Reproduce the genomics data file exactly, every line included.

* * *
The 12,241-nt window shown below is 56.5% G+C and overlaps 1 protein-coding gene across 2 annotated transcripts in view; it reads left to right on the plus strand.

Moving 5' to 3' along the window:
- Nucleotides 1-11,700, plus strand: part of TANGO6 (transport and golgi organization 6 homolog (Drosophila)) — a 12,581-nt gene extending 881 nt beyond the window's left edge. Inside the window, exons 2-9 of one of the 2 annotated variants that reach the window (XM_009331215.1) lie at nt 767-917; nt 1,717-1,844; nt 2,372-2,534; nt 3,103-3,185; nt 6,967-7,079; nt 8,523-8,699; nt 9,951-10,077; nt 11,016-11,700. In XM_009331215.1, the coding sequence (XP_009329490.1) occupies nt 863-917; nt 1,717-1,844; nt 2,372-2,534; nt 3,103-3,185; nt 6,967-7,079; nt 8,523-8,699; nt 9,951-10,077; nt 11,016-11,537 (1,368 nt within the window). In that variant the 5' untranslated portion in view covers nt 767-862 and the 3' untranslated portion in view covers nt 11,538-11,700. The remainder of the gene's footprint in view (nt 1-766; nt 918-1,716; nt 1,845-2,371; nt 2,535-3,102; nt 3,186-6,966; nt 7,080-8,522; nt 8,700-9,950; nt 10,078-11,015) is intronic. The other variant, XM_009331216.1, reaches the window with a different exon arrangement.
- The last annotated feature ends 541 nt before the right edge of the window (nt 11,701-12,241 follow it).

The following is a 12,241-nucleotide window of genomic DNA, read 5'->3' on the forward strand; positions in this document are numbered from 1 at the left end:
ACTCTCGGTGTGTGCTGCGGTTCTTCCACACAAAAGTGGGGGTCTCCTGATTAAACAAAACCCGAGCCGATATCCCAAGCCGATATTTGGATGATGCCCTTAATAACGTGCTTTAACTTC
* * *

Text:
The 12,241-nt window shown below is 56.5% G+C and overlaps 1 protein-coding gene across 2 annotated transcripts in view; it reads left to right on the plus strand.

Moving 5' to 3' along the window:
- Nucleotides 1-11,700, plus strand: part of TANGO6 (transport and golgi organization 6 homolog (Drosophila)) — a 12,581-nt gene extending 881 nt beyond the window's left edge. Inside the window, exons 2-9 of one of the 2 annotated variants that reach the window (XM_009331215.1) lie at nt 767-917; nt 1,717-1,844; nt 2,372-2,534; nt 3,103-3,185; nt 6,967-7,079; nt 8,523-8,699; nt 9,951-10,077; nt 11,016-11,700. In XM_009331215.1, the coding sequence (XP_009329490.1) occupies nt 863-917; nt 1,717-1,844; nt 2,372-2,534; nt 3,103-3,185; nt 6,967-7,079; nt 8,523-8,699; nt 9,951-10,077; nt 11,016-11,537 (1,368 nt within the window). In that variant the 5' untranslated portion in view covers nt 767-862 and the 3' untranslated portion in view covers nt 11,538-11,700. The remainder of the gene's footprint in view (nt 1-766; nt 918-1,716; nt 1,845-2,371; nt 2,535-3,102; nt 3,186-6,966; nt 7,080-8,522; nt 8,700-9,950; nt 10,078-11,015) is intronic. The other variant, XM_009331216.1, reaches the window with a different exon arrangement.
- The last annotated feature ends 541 nt before the right edge of the window (nt 11,701-12,241 follow it).

The following is a 12,241-nucleotide window of genomic DNA, read 5'->3' on the forward strand; positions in this document are numbered from 1 at the left end:
ACTCTCGGTGTGTGCTGCGGTTCTTCCACACAAAAGTGGGGGTCTCCTGATTAAACAAAACCCGAGCCGATATCCCAAGCCGATATTTGGATGATGCCCTTAATAACGTGCTTTAACTTC